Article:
Songs – What good are they anyways?
  Half hour into Raavanan, two songs appeared in rapid succession. And another half hour barely passed before yet another song made its entry. In all, there were three songs (each probably of 5 minutes duration) before the movie reached its interval. Agreed the songs were exemplary and shot neatly, but the fact that they marred the flow of the (not to mention, already sagging) narrative needs no explanation.

That the movie had another couple of songs post interval is a different story altogether. Raavanan will never go down in the history of Tamil cinema as a movie that ran successful since it had fabulous song sequences. In fact no other movie will or should.

So what good are these songs for a movie’s standing anyways? How significant are they for the flow of the movie? In the first place, why do we need them at all? Is there a way to do away with them? Or should we?

Being the only film industry in the world to have songs embedded in its narrative format in movies, Indian films often tend to take the song and dance routine way too seriously. In
the pretext of  publicity, songs eat into the movie’s space so much that the movie’s significance is diluted in the process.

It’s not as if there are no examples of successful movies in Tamil that had no songs. There are, but very few. Starting with the 1954 Sivaji Ganesan movie Andha Naal (though it was not commercially successful, the movie made it up with its critical success) to the recent thriller Or Iravu, there have been few movies that defied the universal rule. Kurudhipunal and Kadamai Kanniyam Kattuppadu are probably the only two other movies that immediately come to mind that had no songs and still ran successful.

Same way, there are a few examples on how songs are masterly integrated in a movie’s narrative. Gautham Menon’s Vaaranam Aayiram, Vettaiyadu Vilayadu, Pandiraj’s Pasanga and Sasikumar’s Subramaniapuram are such movies released in recent times. Vaaranam Aayiram’s ‘Anal Mele’ is so much a part of the movie’s narrative that you wish the song doesn’t end at all.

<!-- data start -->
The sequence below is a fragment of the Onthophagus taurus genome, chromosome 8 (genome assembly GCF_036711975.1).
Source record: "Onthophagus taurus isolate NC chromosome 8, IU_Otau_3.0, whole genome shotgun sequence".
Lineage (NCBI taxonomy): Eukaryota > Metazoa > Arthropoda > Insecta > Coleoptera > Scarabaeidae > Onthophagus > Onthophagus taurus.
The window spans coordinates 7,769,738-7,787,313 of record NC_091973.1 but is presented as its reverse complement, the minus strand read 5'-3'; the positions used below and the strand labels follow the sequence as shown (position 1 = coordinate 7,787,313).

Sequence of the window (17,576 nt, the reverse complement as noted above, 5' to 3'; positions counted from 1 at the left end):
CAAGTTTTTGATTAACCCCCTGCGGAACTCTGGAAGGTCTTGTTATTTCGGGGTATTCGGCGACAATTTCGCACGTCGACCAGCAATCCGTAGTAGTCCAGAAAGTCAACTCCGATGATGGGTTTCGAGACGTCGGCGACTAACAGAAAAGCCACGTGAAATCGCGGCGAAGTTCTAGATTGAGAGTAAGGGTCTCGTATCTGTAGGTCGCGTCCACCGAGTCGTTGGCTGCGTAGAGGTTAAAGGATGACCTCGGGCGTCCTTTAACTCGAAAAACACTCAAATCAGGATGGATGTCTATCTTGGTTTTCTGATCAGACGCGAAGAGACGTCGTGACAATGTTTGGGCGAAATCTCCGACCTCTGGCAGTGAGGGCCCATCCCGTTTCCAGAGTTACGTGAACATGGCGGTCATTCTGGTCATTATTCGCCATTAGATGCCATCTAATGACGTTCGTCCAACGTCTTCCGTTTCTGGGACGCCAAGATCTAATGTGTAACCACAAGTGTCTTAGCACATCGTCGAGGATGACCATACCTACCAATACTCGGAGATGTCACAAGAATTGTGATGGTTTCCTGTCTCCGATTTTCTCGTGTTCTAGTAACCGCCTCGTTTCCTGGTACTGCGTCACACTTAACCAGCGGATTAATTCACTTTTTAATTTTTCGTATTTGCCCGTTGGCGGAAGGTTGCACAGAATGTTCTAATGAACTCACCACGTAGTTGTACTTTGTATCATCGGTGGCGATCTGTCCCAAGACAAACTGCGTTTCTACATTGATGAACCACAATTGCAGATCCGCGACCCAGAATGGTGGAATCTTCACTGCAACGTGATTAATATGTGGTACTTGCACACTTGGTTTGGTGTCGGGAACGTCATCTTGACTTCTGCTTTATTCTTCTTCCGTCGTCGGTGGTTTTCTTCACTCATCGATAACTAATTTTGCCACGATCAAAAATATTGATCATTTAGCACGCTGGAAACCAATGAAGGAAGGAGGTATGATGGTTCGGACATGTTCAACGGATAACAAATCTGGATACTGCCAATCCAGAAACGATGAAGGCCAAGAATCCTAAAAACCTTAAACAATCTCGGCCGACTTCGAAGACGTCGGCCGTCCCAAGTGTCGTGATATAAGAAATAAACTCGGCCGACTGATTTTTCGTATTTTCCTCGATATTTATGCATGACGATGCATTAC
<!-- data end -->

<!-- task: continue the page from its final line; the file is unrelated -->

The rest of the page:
An interesting study about the movies Muthu and Kuruthipunal might throw light into the thriving world of songs and how important they, probably always, are for a movie’s success. They released around the same time. Muthu had catchy chartbusters scored by Rahman. The songs became instantly famous and rendered the movie immense popularity, besides the Rajini quotient. Needless to say, the movie was a runaway success. Although the movie’s success can’t be attributed to its songs, the fact that they provided unbelievable reach to the movie’s run is indisputable.

Kuruthipunal, on the other hand, is a gripping action saga and has world class cinematic excellence. It was one of the breakthrough movies in Tamil cinema and it had no songs. Sadly, not many people in the rural parts of Tamil Nadu were even aware of the movie when it was released. No matter how vigorously it was publicized, it could never reach the hinterland for the sole lack of songs. As a result, the movie’s success was limited.

As it turns out, it could be that the songs serve no purpose in any Indian movie. But the evident business benefit it renders to a movie is undeniably enormous: ring tones, downloads and the popularity the movie gets from the songs. So there is no way we are going to have movies without songs. We are going to have to learn to live with it. Until somebody pulls the plug on them, but that seems unlikely.

Meanwhile, my music player is playing the Raavanan songs in loop. Usure Pogudhey, in particular.

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